Title

Antimicrobial effects of Melaleuca alternifolia (tea tree) essential oil against biofilm-forming multidrug-resistant cystic fibrosis-associated Pseudomonas aeruginosa as a single agent and in combination with commonly nebulized antibiotics

Document Type

Journal Article

Publication Title

Letters in Applied Microbiology

Volume

75

Issue

3

First Page

578

Last Page

587

PubMed ID

34687564

Publisher

Wiley

School

School of Medical and Health Sciences

RAS ID

42643

Funders

Conquer Cystic Fibrosis Research Grant

Comments

Haines, R. R., Putsathit, P., Tai, A. S., & Hammer, K. A. (2022). Antimicrobial effects of Melaleuca alternifolia (tea tree) essential oil against biofilm‐forming multidrug‐resistant cystic fibrosis‐associated Pseudomonas aeruginosa as a single agent and in combination with commonly nebulized antibiotics. Letters in Applied Microbiology, 75(3), 578-587. https://doi.org/10.1111/lam.13589

Abstract

Broth microdilution assays were used to determine minimum inhibitory concentrations (MICs) and fractional inhibitory concentration indices (FICIs) of tea tree oil (TTO), tobramycin, colistin and aztreonam (ATM) against clinical cystic fibrosis-associated Pseudomonas aeruginosa (CFPA) isolates (n = 20). The minimum biofilm eradication concentration (MBEC) and fractional biofilm eradication concentration index (FBECI) were also determined using a similar microbroth dilution checkerboard assay, with biofilms formed using the MBEC device®. TTO was effective at lower concentrations against multidrug-resistant (MDR) CFPA isolates (n = 3) in a biofilm compared to in a planktonic state (MBEC 18·7-fold lower than MIC). CFPA within biofilm was less susceptible to ATM, colistin and tobramycin compared to planktonic cells (MBEC 6·3-fold, 9·3-fold, and 2·1-fold higher than MIC respectively). All combinations of essential oil and antibiotic showed indifferent relationships (FICI 0·52–1·72) when tested against planktonic MDR CFPA isolates (n = 5). Against CFPA isolates (n = 3) in biofilm, combinations of TTO/aztreonam and TTO/colistin showed indifferent relationships (mean FBECI 0·85 and 0·60 respectively), whereas TTO/tobramycin showed a synergistic relationship (mean FBECI 0·42). The antibiofilm properties of TTO and the synergistic relationship seen between TTO and tobramycin against CFPA in vitro make inhaled TTO a promising candidate as a potential therapeutic agent.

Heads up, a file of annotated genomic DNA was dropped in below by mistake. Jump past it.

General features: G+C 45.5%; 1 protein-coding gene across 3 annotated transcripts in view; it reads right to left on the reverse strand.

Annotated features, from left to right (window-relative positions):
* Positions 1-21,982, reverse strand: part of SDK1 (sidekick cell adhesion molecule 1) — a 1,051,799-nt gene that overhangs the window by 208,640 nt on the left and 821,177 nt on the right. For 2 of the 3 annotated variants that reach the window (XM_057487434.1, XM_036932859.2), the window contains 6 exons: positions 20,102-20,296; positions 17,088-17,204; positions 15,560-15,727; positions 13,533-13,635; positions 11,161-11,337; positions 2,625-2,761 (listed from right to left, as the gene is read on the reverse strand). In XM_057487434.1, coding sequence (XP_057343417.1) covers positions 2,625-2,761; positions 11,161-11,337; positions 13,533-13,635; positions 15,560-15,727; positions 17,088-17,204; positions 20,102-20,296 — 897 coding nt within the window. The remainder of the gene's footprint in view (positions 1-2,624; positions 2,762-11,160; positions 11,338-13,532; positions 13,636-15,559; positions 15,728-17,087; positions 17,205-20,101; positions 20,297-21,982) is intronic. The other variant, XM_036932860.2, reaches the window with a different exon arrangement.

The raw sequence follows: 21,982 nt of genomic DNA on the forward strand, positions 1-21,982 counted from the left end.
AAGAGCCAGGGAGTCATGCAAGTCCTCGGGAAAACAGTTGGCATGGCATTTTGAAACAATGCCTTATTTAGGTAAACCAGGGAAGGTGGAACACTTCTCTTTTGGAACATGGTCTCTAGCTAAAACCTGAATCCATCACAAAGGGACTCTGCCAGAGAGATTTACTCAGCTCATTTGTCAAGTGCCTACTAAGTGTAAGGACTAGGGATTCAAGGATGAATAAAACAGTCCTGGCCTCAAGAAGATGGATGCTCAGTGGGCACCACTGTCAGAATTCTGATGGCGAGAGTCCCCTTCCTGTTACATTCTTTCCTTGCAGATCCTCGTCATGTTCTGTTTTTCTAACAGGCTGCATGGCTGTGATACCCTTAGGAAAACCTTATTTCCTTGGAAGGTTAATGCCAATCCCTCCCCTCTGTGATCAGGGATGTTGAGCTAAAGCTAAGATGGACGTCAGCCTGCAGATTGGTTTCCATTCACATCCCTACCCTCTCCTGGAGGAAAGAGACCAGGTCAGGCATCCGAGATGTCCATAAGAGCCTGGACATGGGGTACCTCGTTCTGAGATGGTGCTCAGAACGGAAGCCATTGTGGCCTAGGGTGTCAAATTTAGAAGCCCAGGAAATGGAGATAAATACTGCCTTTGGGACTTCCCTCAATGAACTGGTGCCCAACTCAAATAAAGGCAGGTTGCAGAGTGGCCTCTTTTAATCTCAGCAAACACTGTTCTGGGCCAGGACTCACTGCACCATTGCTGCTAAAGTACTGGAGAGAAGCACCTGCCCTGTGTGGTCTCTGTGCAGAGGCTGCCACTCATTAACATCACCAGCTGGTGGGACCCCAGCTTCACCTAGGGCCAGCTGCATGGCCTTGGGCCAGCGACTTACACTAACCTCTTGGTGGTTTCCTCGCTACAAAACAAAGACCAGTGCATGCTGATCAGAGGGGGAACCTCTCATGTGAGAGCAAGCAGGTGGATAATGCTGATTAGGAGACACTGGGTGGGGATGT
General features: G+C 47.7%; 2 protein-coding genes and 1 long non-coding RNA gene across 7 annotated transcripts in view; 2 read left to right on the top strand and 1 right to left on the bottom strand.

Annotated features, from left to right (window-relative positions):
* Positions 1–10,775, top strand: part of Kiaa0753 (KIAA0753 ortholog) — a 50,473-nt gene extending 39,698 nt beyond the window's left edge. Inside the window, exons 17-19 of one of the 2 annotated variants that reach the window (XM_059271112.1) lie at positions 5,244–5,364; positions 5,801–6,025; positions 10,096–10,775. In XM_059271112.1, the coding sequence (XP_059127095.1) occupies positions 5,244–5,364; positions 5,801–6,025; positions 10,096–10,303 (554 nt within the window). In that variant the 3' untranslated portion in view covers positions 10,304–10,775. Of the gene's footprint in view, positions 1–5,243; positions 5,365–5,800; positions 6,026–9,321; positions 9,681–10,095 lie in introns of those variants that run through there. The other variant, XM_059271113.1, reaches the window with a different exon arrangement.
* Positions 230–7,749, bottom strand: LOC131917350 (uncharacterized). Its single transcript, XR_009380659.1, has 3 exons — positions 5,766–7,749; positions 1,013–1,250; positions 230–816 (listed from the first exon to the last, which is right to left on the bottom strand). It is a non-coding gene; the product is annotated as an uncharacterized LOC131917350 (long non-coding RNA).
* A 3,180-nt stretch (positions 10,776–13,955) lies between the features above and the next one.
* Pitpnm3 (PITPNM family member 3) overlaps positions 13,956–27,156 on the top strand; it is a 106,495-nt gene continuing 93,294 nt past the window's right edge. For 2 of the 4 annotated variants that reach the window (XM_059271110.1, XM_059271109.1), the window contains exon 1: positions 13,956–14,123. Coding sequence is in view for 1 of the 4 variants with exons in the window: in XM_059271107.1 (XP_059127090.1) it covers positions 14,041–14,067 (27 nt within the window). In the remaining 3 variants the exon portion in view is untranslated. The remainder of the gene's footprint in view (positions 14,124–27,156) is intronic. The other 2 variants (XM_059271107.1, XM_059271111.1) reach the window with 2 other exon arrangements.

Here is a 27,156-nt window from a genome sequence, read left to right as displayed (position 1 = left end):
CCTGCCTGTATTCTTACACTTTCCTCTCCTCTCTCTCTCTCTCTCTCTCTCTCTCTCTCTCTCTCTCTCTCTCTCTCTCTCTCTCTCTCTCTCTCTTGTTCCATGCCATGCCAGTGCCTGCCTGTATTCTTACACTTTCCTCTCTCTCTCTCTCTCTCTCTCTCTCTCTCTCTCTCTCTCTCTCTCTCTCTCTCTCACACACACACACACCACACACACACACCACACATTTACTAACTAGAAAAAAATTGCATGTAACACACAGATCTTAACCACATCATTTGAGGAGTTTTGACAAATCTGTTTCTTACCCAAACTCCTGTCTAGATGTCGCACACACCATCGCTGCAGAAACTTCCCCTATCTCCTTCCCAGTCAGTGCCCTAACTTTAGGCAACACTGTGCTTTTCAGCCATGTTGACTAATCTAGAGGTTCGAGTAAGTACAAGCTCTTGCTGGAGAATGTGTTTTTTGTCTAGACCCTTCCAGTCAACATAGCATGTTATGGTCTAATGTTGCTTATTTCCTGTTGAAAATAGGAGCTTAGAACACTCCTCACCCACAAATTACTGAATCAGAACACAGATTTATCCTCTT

DOI

10.1111/lam.13589

Access Rights

subscription content

Share

 
COinS